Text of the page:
Silver Decanter & Wine Labels
A collection of handmade hallmarked contemporary sterling silver decanter wine & spirit labels from JA Campbell Silversmiths, which bear the signature double line decoration of the 'Appetite' collection.
Although not an absolute essential these days with bottles so well labelled and branded, however these sterling silver labels engraved with the generic name of the category -Brandy, Claret, Sherry, Port, Whisky, and Vodka are a touch of class, a finer detail, a finishing touch and are sure to provide a talking point and impress your guests.
There are 3 different shapes, the crescent, the lozenge and the round. It is possible to have any name, message or motif engraved as required and also on both sides of the wine label. A nice inexpensive accessory and also collectable which makes an unusual gift idea on which to build.
Decanting wine is a fascinating subject covered in detail on the decanter pages of this web site, but the addition of a sterling silver wine label on the decanter adds a special extra detail that your more discerning guests will appreciate. And if it is the younger generation that you are entertaining then the knowledge that comes from the understanding of fine dining can be passed to them.
Throughout history decanter or wine labels were used to identify the contents of jugs, decanters and bottles. The labels were made primarily from silver but sometimes silver plate, enamel or china. Labels date from about 1735 to the present day with large numbers produced between 1760 and 1860. Because they span several design periods their styles vary considerably.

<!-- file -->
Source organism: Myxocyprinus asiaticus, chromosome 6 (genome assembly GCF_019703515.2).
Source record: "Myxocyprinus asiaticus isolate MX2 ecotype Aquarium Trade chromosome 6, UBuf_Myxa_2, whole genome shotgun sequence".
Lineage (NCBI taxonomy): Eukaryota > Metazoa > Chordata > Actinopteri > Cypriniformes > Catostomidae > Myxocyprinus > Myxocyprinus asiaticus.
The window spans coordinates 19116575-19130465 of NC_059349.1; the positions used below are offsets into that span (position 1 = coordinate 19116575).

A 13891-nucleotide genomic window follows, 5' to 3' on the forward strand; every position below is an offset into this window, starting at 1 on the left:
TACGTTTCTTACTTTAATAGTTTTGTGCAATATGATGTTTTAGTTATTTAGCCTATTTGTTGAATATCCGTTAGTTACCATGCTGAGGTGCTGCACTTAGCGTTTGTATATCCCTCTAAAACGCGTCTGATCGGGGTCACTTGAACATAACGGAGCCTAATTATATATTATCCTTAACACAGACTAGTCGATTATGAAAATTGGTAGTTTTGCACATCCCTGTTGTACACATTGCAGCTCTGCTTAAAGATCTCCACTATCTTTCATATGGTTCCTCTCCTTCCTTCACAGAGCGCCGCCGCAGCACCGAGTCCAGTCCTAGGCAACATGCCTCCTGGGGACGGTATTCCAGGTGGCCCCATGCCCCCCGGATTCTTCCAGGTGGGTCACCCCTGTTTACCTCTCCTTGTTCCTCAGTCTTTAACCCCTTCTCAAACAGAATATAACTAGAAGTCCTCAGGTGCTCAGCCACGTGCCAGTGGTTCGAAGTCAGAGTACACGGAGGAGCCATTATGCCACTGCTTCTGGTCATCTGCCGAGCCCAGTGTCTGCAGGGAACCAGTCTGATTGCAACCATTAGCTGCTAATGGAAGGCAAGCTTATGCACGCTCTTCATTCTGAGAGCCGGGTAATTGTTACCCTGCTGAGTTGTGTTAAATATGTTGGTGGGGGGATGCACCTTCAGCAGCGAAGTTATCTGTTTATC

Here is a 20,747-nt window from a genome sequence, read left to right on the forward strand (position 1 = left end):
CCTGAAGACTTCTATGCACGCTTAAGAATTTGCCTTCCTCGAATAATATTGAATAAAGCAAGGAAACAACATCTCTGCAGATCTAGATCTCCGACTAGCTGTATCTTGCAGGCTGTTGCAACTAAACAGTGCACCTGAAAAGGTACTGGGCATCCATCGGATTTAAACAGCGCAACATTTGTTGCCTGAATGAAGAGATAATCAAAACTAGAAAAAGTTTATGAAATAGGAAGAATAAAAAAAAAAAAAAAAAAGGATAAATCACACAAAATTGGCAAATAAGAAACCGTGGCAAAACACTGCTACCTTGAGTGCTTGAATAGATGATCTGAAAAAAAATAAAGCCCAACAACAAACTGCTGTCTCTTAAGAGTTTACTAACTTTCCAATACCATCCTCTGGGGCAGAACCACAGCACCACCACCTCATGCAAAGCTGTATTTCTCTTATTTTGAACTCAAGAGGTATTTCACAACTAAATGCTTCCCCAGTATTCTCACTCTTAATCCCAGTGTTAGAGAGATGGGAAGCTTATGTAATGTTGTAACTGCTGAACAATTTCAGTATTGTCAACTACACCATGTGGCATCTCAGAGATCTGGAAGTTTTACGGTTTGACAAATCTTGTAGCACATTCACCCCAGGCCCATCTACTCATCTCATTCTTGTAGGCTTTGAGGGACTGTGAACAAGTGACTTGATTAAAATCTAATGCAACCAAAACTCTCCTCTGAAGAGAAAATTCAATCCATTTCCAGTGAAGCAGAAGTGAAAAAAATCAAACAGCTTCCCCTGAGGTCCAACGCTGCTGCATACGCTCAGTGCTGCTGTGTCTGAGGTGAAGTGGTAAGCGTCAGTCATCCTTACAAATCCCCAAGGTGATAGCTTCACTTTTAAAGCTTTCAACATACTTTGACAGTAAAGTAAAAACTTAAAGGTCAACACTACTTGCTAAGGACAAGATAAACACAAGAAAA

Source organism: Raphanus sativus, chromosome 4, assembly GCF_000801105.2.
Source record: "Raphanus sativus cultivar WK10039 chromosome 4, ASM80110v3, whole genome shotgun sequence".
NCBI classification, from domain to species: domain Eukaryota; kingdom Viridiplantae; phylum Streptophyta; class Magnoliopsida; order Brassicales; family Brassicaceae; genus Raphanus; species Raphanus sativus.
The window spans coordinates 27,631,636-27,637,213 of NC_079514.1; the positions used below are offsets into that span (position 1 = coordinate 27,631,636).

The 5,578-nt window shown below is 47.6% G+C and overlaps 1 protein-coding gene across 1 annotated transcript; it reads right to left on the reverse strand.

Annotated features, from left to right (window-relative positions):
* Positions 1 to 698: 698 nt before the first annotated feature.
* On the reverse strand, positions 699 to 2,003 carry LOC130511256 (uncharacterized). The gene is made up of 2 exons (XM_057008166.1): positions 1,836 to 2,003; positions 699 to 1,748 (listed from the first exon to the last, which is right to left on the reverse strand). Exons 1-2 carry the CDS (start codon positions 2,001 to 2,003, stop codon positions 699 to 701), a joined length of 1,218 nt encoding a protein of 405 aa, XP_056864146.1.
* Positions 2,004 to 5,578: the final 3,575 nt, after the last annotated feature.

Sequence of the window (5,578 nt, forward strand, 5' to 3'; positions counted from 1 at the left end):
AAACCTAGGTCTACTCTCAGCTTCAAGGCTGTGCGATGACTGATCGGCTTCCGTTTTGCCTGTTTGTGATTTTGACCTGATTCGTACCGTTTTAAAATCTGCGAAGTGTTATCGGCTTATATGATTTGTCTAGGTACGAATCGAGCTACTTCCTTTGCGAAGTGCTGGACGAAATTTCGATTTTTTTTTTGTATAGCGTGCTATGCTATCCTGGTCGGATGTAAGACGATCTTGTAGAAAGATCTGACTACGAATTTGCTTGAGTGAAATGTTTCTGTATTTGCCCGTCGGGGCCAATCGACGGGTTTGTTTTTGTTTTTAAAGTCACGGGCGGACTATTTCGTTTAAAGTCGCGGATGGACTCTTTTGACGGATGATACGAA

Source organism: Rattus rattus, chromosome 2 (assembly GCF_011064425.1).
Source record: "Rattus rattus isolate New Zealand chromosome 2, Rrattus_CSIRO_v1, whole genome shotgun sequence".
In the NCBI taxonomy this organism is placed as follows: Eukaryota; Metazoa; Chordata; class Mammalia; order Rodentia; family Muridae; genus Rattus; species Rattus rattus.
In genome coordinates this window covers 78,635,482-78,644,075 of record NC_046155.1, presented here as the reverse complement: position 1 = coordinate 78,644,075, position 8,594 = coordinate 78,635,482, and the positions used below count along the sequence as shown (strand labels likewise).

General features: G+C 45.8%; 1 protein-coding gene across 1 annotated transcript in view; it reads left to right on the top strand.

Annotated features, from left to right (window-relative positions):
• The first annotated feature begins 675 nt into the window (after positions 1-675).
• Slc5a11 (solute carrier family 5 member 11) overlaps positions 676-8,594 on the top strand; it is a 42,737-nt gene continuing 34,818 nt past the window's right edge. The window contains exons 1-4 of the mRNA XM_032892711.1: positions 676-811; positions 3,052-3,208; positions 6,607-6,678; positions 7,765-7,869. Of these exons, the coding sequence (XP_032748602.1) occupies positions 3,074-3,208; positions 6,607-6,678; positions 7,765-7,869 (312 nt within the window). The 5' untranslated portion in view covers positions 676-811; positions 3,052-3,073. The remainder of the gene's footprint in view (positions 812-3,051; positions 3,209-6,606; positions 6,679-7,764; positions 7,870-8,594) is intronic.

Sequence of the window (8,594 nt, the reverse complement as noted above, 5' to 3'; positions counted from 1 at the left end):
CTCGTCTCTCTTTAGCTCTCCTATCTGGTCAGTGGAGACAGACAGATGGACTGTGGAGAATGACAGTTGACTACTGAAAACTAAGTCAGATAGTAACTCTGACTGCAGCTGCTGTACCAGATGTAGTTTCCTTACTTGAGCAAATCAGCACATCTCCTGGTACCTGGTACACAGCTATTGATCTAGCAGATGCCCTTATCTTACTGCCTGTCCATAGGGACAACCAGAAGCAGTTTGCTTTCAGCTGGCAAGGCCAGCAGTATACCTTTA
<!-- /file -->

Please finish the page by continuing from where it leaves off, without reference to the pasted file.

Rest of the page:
In the unlikely event of damage the label is best returned to JA Campbell where we have the knowledge and skills to make a lasting repair. You can be assured that all our products are made up to a standard not down to a price. Nothing leaves the Brentwood workshop until Master Silversmith John Campbell is completely satisfied.
For those interested in how we make these labels, all 3 designs are initially blanked from 0.8mm thick sterling silver sheet supplied by Cookson Precious Metals. After blanking, the shapes are first put into a die and the signature lines are pressed into the surface. Next the chain link holes are drilled, and then the labels are slightly curved to fit snugly on a round decanter surface. At this stage they are punched with the makers mark, JAC in a triangle, the initials of John Campbell. The labels together with their chains and jump rings are sent to the London Assay Office for testing and hallmarking. This independent hallmarking process began in the 1400's and is one of the oldest and most secure forms of consumer protection.
Firstly small samples of silver are scraped from each and every component and analyzed in the Assay office lab. Providing the result proves positive the remaining hallmarks are then punched into the surface of the silver which is being supported by a steel "stake" to enable deep punching while minimizing denting. The Assay office has hundreds of these stakes all with different curves, sizes and lengths to fit any article. In the case of a new or very different item, the Assay office tool room will make a new one to fit.
Once the item has been returned to the silversmiths workshop it is polished using 4 grades of compound until all the blemishes and small dents from the hallmarking have been removed. Lastly the parts are cleaned ultrasonically and assembled for the last time, packed into specially designed luxury JA Campbell presentation boxes ready for dispatch.
As with most things in life your silver will need occasional cleaning, this does not need to be a chore and can be quite therapeutic. It may need as little as a quick wash up, a 'buff up' to remove light tarnish, and then only the occasional polish using a soft duster and silver cleaner such as Goddards or Silvo.